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Minister congratulates winner of Crafoord Prize in Astronomy

Hon Steven Joyce
Minister of Science and Innovation

27 May 2016

Media Statement

Minister congratulates winner of Crafoord Prize in Astronomy

Science and Innovation Minister Steven Joyce has congratulated Emeritus Professor Roy Kerr of the University of Canterbury on receiving the Crafoord Prize in Astronomy, awarded by the Royal Swedish Academy of Sciences.

“The strength of New Zealand’s science system and the international reputation of its scientists has been highlighted by the announcement that Professor Kerr is one of this year’s two recipients of the Crafoord Prize,” says Mr Joyce. “I am pleased to congratulate Professor Kerr on this magnificent award.”

“Professor Kerr’s development in 1963 of the exact solution to Einstein’s equations that describes rotating black holes sparked a revolution in physics.

“The recent discovery of gravitational waves, long predicted by Einstein, was made possible by Professor Kerr's solution. A signal emitted 1.3 billion years ago by the collision of two black holes in a distant galaxy was captured by astronomers. Physicists use supercomputers now to model such collisions but, without Kerr's pen and paper solution over 50 years ago, that modelling would be impossible.”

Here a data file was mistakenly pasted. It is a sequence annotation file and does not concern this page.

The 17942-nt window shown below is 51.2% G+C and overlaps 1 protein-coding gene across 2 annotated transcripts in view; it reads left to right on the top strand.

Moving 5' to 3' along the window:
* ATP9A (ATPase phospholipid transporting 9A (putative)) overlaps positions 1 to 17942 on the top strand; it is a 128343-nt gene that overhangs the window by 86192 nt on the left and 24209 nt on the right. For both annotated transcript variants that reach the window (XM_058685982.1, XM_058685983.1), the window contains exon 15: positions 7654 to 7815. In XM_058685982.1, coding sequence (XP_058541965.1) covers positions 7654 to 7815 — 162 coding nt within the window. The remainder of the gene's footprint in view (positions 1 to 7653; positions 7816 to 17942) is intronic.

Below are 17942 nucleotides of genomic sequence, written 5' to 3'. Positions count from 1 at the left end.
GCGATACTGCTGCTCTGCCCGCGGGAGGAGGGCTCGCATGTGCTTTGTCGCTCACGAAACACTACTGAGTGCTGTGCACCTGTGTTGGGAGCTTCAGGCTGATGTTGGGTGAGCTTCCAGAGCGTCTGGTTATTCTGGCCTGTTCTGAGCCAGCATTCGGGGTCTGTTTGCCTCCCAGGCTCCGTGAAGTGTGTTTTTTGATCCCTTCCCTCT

The Crafoord Prize in Astronomy is awarded every four years to worthy scientists. The prize was awarded to Professor Kerr and co-winner Professor Roger Blandford from Stanford University by His Majesty the King of Sweden overnight NZ time, on 26 May 2016.

The Crafoord Prize

The Crafoord Prize is awarded by the Royal Swedish Academy of Sciences annually according to a rotating scheme. The total amount of SEK 6 million makes the Crafoord Prize one of the world´s richest scientific prizes awarded.

Anna-Greta and Holger Crafoord´s Fund was established in 1980 and the first prize was awarded in 1982. The prize is intended to promote international basic research in the following disciplines:

• Astronomy and Mathematics
• Geosciences
• Biosciences, with particular emphasis on ecology
• Polyarthritis (rheumatoid arthritis)

These disciplines are chosen to complement those for which the Nobel Prizes are awarded. The prizes are awarded in set rotational timing:

• Year 1 Astronomy and Mathematics
• Year 2 Geosciences
• Year 3 Biosciences
• Year 4 Polyarthritis


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